Spreading the Love

How the O'Brien's success invigorates the Terps offense.

The Terps managed a 1.3 average per rush Saturday against Boston College. And while a lot of credit must be attributed to the Eagles’ Atlantic Coast Conference-best rushing defense, the team has begun to lean heavily on their first-year quarterback.

Danny O’Brien has provided an answer to all of the questions constantly surrounding the Maryland offense. Will the running game improve on the road? Is there a solution to improving on third downs? Can the team sustain the big-play element?

With an average just north of 43 yards on the ground in their last two games, the Maryland offense has turned to the short-passing game as a stand-in. And while the quick slants and screen passes have been successful, it should also keep defenses honest, allowing for the running attack to resurface.

“We have the ability to used the controlled passing game to replace [the running game] if we have to,” offensive coordinator James Franklin said. “I’d like for it to be a complement to that, and then be able to get the play action to take the shots down the field.”

Leaning on a young quarterback does not seem to bother Franklin much, as O’Brien has demonstrated all of the qualities associated with being successful. Unlike most first- or second-year quarterbacks, O’Brien possesses a good feel of where all of his receivers are on the field.

“Danny’s the type of guy that’s going to take what the defense gives. You’re going to be able to get a lot of guys involved. When that happens, just like anything else, positive plays are infectious,” Franklin said.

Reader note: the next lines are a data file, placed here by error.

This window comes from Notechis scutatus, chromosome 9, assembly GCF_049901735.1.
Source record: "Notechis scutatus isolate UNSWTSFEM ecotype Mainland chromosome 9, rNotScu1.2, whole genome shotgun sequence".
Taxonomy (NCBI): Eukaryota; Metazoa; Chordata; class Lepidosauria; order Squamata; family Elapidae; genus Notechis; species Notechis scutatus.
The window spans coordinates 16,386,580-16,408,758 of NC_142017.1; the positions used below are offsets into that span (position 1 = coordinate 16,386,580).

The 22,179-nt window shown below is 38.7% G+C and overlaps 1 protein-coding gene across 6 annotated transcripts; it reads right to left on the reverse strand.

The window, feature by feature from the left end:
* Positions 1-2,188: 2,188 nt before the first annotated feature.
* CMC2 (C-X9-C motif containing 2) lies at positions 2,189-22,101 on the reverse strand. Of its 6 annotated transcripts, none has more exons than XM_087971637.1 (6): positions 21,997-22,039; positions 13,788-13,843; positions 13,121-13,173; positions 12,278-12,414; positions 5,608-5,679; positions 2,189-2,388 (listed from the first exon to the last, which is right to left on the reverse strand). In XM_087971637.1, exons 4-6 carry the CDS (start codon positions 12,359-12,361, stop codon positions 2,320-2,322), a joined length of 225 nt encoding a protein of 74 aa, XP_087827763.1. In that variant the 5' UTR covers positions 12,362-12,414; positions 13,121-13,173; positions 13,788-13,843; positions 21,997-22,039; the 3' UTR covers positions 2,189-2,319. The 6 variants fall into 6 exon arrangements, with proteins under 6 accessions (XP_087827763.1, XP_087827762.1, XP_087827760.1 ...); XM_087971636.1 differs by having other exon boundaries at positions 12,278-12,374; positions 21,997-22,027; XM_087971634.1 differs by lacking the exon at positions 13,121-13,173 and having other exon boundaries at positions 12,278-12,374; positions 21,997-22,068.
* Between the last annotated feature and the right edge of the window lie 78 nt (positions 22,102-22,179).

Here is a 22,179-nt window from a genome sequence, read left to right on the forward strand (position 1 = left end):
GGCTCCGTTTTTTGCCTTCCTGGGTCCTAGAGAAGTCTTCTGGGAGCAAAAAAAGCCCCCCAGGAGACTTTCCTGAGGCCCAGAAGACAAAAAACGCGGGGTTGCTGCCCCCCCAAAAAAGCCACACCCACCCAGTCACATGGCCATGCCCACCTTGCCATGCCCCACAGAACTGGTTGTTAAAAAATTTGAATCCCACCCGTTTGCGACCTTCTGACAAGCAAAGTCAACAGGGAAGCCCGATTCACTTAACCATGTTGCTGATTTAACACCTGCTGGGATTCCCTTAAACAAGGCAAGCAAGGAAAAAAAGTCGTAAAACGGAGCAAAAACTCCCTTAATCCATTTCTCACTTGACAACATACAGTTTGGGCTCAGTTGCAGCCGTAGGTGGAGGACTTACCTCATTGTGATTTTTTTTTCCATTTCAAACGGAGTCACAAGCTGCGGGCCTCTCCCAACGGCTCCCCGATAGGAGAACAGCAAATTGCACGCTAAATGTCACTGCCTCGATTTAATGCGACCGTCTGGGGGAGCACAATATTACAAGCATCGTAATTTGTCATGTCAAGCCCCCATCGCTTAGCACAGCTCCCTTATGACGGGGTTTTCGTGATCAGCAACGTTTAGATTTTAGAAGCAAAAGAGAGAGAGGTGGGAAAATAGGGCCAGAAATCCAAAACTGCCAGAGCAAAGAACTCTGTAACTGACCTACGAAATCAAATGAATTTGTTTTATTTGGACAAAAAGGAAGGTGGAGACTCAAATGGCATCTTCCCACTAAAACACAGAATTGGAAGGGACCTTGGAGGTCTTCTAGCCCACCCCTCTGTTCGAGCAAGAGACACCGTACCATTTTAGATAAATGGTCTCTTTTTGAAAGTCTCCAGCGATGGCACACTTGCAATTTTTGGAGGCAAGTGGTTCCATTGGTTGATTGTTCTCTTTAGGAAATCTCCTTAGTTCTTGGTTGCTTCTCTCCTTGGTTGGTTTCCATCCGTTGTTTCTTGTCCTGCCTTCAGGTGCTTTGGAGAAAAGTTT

O’Brien’s poise in the pocket allows him to navigate through his progressions, allowing him to get a multitude of receivers involved. Against Boston College, he completed 26 of his 39 passes to eight different receivers.

“[O’Brien] does a tremendous job with the receiving core because he goes through all of his reads and progressions, and he’s always poised. I never see him rattled in the huddle. He’s never out of his game; he’s always tuned in to the defensive schemes and what to expect,” wide receiver Kerry Boykins said. “He’s such a smart quarterback He just helps get the balls to receivers that are open; he spreads it around.”

Being able to get the balls in the hands of his playmakers allows for each receiver to make their mark in the offense. Boykins, who caught three passes for 32 yards and a touchdown, was one of the many role players who stepped up in the Terps’ win.

“Anytime we can get a one-on-one with any of our receivers I feel like it is a mismatch in our favor just because we have so much talent at receiver,” O’Brien said. “Torrey [Smith] obviously is one the best playmakers in the country, but we have a lot of guys stepping up in the slot and at the split [end], where if you just go through your progression they can just make plays for you.”

The short-passing game not only spelled the running game, but offered an unconventional look for the Terps on third down. After ranking worst in the ACC, being successful about one quarter of the time, Maryland converted 10 of their 19 third downs versus the Eagles. O’Brien completed nine of those attempts through the air, including two touchdowns.

“We wanted to get the ball out quick, solve some issues like that, and get it out on the perimeter,” O’Brien said.

Franklin believes O’Brien’s career day at Chestnut Hill was more frightening than anything. A relentless work ethic, incessant film study and steady development is a scary thing…for opposing defenses.

“There’s going to come a point, and I see it starting to happen, where you have a feeling, you have a sense that the defense can’t win. There is going to be a point where they take that knowledge and they feel so confident the defense doesn’t have a chance and you just keep getting the ball out to the right places on time.”

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